Bicycling and walking programs suffer large and disproportionate funding cuts in the new bill. Programs that save lives and dollars are eliminated. The full extent of cuts to biking and walking funding will be determined at the state level and may be even deeper. We will continue to work in states and local communities to support safe, accessible streets.
The new transportation bill is a bad bill for biking and walking.
Cuts available biking and walking funds by 60 to 70 percent. Biking and walking programs are combined into a single program, Transportation Alternatives, with drastically reduced funding.
Eliminates dedicated Safe Routes to School funding. The bill eliminates dedicated funding for the massively popular and cost-effective Safe Routes to School program, which helps make walking and biking to school safer for millions of American schoolchildren.
Weakens local control. The new transportation bill allows states to opt-out of half of the funds potentially available for small-scale biking and walking projects. Whereas the bi-partisan Senate bill allowed local governments and planning entities to compete for 1% of transportation funds, the new bill allows states to opt-out of the local grant program completely.
Makes biking and walking compete with new, expensive eligibilities. Eligibilities such as road uses and environmental mitigation have been added to Transportation Alternatives, making it harder for local communities to compete for funding for local biking and walking projects.
This two-year bill represents a major step backwards in transportation policy for transportation choices and healthy physical activity. Despite this temporary setback in national policy, bicycling and walking will continue to grow and gain support, and Americans will continue to demand safer, more accessible streets and communities. Going forward, biking and walking will return to a central place in America's transportation policies and programs."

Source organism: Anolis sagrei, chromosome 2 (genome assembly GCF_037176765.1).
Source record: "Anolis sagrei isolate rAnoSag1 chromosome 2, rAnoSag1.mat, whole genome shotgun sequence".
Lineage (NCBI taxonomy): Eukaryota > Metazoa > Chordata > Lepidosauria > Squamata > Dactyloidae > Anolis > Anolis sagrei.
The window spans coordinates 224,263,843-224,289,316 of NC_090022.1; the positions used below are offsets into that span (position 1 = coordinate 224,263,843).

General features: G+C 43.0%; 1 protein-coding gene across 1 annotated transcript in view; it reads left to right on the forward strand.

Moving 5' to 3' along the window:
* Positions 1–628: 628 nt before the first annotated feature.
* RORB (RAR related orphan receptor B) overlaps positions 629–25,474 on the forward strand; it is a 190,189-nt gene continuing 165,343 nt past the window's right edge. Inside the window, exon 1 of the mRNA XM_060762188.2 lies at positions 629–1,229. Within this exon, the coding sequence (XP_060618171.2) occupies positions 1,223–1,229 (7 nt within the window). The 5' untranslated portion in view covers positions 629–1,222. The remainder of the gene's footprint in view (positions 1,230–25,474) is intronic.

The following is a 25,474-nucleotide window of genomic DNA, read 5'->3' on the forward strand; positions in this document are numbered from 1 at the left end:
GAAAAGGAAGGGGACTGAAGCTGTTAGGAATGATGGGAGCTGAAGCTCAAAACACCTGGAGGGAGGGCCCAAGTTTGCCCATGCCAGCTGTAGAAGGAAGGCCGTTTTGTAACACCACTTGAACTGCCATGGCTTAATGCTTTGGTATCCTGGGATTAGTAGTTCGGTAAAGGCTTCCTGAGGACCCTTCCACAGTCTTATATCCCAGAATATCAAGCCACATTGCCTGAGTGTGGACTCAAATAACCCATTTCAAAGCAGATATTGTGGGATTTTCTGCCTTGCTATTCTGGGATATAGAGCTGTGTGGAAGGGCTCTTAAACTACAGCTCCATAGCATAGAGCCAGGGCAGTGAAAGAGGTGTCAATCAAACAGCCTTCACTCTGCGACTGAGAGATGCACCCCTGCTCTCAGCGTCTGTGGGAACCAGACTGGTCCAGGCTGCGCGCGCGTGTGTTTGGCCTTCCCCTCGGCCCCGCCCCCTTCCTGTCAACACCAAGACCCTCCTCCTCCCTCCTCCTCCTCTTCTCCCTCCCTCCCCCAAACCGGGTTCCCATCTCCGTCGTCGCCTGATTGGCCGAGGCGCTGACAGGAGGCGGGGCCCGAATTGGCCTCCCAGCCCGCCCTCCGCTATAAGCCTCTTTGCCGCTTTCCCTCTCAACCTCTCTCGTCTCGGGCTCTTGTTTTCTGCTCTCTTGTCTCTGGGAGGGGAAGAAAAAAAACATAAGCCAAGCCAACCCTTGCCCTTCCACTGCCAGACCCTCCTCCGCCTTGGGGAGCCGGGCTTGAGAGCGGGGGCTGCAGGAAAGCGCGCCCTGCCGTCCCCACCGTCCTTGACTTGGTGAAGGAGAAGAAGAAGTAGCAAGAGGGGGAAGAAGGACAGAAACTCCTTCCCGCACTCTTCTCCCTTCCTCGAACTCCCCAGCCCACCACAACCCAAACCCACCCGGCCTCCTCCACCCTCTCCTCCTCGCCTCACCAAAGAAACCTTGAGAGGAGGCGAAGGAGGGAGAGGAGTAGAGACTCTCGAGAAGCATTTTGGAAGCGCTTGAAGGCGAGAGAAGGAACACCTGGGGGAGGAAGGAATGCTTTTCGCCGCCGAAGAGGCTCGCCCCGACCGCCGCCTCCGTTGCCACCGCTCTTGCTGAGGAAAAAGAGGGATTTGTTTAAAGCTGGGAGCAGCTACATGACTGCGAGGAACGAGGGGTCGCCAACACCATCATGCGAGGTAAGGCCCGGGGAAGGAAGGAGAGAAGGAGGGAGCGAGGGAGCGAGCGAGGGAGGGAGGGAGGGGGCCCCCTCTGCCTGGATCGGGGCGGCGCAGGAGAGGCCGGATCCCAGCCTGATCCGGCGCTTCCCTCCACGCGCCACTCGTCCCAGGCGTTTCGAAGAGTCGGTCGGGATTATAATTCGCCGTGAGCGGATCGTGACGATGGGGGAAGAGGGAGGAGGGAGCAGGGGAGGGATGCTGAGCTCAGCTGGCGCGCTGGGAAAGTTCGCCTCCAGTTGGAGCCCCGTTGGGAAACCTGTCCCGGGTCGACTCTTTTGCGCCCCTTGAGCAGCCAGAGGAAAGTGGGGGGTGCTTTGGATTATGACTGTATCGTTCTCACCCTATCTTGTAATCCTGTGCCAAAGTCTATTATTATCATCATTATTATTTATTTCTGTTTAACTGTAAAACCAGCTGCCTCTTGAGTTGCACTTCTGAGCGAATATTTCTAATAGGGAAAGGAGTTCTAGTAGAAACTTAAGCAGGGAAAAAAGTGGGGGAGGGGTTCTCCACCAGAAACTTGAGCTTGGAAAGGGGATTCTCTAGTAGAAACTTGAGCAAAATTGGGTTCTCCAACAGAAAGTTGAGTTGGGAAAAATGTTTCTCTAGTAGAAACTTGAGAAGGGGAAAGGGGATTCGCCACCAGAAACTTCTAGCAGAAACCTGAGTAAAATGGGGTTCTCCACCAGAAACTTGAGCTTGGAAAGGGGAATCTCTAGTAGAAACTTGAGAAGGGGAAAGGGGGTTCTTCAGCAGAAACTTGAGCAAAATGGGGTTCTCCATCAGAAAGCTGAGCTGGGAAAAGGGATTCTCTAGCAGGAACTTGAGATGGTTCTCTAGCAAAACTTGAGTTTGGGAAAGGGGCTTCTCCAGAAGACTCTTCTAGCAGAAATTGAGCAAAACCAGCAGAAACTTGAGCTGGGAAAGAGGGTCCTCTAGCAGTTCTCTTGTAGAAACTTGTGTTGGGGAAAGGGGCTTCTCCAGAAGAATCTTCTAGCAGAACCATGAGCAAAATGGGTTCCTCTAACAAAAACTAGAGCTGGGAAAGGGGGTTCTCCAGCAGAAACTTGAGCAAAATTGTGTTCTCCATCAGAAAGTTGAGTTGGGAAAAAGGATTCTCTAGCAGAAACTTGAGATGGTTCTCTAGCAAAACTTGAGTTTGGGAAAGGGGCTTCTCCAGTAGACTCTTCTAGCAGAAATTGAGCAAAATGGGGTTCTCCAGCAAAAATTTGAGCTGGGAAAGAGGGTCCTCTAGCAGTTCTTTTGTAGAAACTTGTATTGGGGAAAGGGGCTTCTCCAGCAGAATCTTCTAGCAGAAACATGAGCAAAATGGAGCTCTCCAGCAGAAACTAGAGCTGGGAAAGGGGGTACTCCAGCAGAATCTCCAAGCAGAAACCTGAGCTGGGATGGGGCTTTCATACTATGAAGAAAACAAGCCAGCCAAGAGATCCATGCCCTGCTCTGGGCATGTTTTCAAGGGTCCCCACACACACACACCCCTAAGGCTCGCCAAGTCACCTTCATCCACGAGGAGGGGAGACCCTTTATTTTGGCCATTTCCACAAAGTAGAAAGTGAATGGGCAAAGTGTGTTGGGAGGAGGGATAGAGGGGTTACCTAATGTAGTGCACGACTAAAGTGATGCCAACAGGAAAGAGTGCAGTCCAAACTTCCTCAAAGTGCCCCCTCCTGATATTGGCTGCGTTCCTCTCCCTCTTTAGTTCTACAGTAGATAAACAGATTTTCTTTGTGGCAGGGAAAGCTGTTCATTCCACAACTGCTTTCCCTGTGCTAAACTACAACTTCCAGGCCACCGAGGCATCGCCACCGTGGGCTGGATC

There is understandable fury about the elimination of funding for bicycling and walking programs in the proposed highway bill. This action does nothing to reduce the size of the bill and eliminates local control over what would be a tiny portion (1.5%) of the overall transportation program. Gutting policy language that has given bicyclists and pedestrians a role transportation planning and design for the past 20 years is a huge step backwards.
Last week, Congress did what many thought impossible – they passed a new transportation authorization bill. President Obama is expected to sign the bill into law on Friday. Unfortunately, that achievement came at the cost of a balanced bill that keeps strong dedicated funding for biking and walking projects. The new bill, Moving Ahead for Progress in the 21st Century (MAP-21), weakens and cuts dedicated bicycle and walking programs. This is certainly going to slow progress towards a bicycle friendly America.
Submitted by rebecca (Atanta bicycle Coalition) on Thu, 2012-06-28 16:18